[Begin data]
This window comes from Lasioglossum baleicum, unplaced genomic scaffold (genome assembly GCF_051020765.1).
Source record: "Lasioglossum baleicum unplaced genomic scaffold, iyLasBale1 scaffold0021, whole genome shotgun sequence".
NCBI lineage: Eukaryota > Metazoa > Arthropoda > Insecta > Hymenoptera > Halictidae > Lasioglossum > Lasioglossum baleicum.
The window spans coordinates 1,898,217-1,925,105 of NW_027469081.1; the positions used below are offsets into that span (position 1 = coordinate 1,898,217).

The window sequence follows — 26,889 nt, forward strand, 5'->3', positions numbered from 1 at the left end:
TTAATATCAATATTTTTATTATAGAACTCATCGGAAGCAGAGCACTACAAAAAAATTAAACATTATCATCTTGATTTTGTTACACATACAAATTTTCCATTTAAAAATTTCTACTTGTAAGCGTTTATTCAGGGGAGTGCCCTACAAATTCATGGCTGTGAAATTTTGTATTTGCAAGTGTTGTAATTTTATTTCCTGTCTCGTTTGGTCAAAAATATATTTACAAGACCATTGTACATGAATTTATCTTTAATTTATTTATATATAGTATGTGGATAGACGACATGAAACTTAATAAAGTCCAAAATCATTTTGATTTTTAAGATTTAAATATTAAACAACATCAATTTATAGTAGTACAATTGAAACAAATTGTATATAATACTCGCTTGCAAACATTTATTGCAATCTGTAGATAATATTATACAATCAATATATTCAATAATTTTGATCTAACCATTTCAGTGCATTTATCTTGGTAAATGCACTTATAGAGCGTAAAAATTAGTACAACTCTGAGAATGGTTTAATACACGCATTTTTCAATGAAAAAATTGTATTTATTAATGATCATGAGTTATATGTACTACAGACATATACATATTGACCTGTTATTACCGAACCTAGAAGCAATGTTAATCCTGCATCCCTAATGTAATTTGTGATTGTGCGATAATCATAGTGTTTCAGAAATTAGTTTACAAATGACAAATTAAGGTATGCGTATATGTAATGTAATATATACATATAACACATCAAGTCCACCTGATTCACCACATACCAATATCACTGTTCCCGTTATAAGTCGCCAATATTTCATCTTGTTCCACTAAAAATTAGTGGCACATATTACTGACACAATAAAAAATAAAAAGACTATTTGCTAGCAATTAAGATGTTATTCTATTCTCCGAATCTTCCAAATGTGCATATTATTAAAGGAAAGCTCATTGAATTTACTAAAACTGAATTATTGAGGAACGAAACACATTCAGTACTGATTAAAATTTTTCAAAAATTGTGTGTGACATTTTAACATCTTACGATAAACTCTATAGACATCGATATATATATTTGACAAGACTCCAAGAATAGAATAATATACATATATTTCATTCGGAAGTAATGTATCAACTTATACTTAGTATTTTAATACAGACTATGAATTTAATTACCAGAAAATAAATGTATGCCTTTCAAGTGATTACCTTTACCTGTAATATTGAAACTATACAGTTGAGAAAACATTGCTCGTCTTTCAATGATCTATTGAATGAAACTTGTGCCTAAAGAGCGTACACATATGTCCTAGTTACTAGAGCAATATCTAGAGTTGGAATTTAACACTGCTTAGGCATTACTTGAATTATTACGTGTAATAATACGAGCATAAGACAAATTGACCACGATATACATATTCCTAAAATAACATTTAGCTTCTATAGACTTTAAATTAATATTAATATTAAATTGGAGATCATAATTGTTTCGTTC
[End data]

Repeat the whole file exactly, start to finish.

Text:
This window comes from Lasioglossum baleicum, unplaced genomic scaffold (genome assembly GCF_051020765.1).
Source record: "Lasioglossum baleicum unplaced genomic scaffold, iyLasBale1 scaffold0021, whole genome shotgun sequence".
NCBI lineage: Eukaryota > Metazoa > Arthropoda > Insecta > Hymenoptera > Halictidae > Lasioglossum > Lasioglossum baleicum.
The window spans coordinates 1,898,217-1,925,105 of NW_027469081.1; the positions used below are offsets into that span (position 1 = coordinate 1,898,217).

The window sequence follows — 26,889 nt, forward strand, 5'->3', positions numbered from 1 at the left end:
TTAATATCAATATTTTTATTATAGAACTCATCGGAAGCAGAGCACTACAAAAAAATTAAACATTATCATCTTGATTTTGTTACACATACAAATTTTCCATTTAAAAATTTCTACTTGTAAGCGTTTATTCAGGGGAGTGCCCTACAAATTCATGGCTGTGAAATTTTGTATTTGCAAGTGTTGTAATTTTATTTCCTGTCTCGTTTGGTCAAAAATATATTTACAAGACCATTGTACATGAATTTATCTTTAATTTATTTATATATAGTATGTGGATAGACGACATGAAACTTAATAAAGTCCAAAATCATTTTGATTTTTAAGATTTAAATATTAAACAACATCAATTTATAGTAGTACAATTGAAACAAATTGTATATAATACTCGCTTGCAAACATTTATTGCAATCTGTAGATAATATTATACAATCAATATATTCAATAATTTTGATCTAACCATTTCAGTGCATTTATCTTGGTAAATGCACTTATAGAGCGTAAAAATTAGTACAACTCTGAGAATGGTTTAATACACGCATTTTTCAATGAAAAAATTGTATTTATTAATGATCATGAGTTATATGTACTACAGACATATACATATTGACCTGTTATTACCGAACCTAGAAGCAATGTTAATCCTGCATCCCTAATGTAATTTGTGATTGTGCGATAATCATAGTGTTTCAGAAATTAGTTTACAAATGACAAATTAAGGTATGCGTATATGTAATGTAATATATACATATAACACATCAAGTCCACCTGATTCACCACATACCAATATCACTGTTCCCGTTATAAGTCGCCAATATTTCATCTTGTTCCACTAAAAATTAGTGGCACATATTACTGACACAATAAAAAATAAAAAGACTATTTGCTAGCAATTAAGATGTTATTCTATTCTCCGAATCTTCCAAATGTGCATATTATTAAAGGAAAGCTCATTGAATTTACTAAAACTGAATTATTGAGGAACGAAACACATTCAGTACTGATTAAAATTTTTCAAAAATTGTGTGTGACATTTTAACATCTTACGATAAACTCTATAGACATCGATATATATATTTGACAAGACTCCAAGAATAGAATAATATACATATATTTCATTCGGAAGTAATGTATCAACTTATACTTAGTATTTTAATACAGACTATGAATTTAATTACCAGAAAATAAATGTATGCCTTTCAAGTGATTACCTTTACCTGTAATATTGAAACTATACAGTTGAGAAAACATTGCTCGTCTTTCAATGATCTATTGAATGAAACTTGTGCCTAAAGAGCGTACACATATGTCCTAGTTACTAGAGCAATATCTAGAGTTGGAATTTAACACTGCTTAGGCATTACTTGAATTATTACGTGTAATAATACGAGCATAAGACAAATTGACCACGATATACATATTCCTAAAATAACATTTAGCTTCTATAGACTTTAAATTAATATTAATATTAAATTGGAGATCATAATTGTTTCGTTC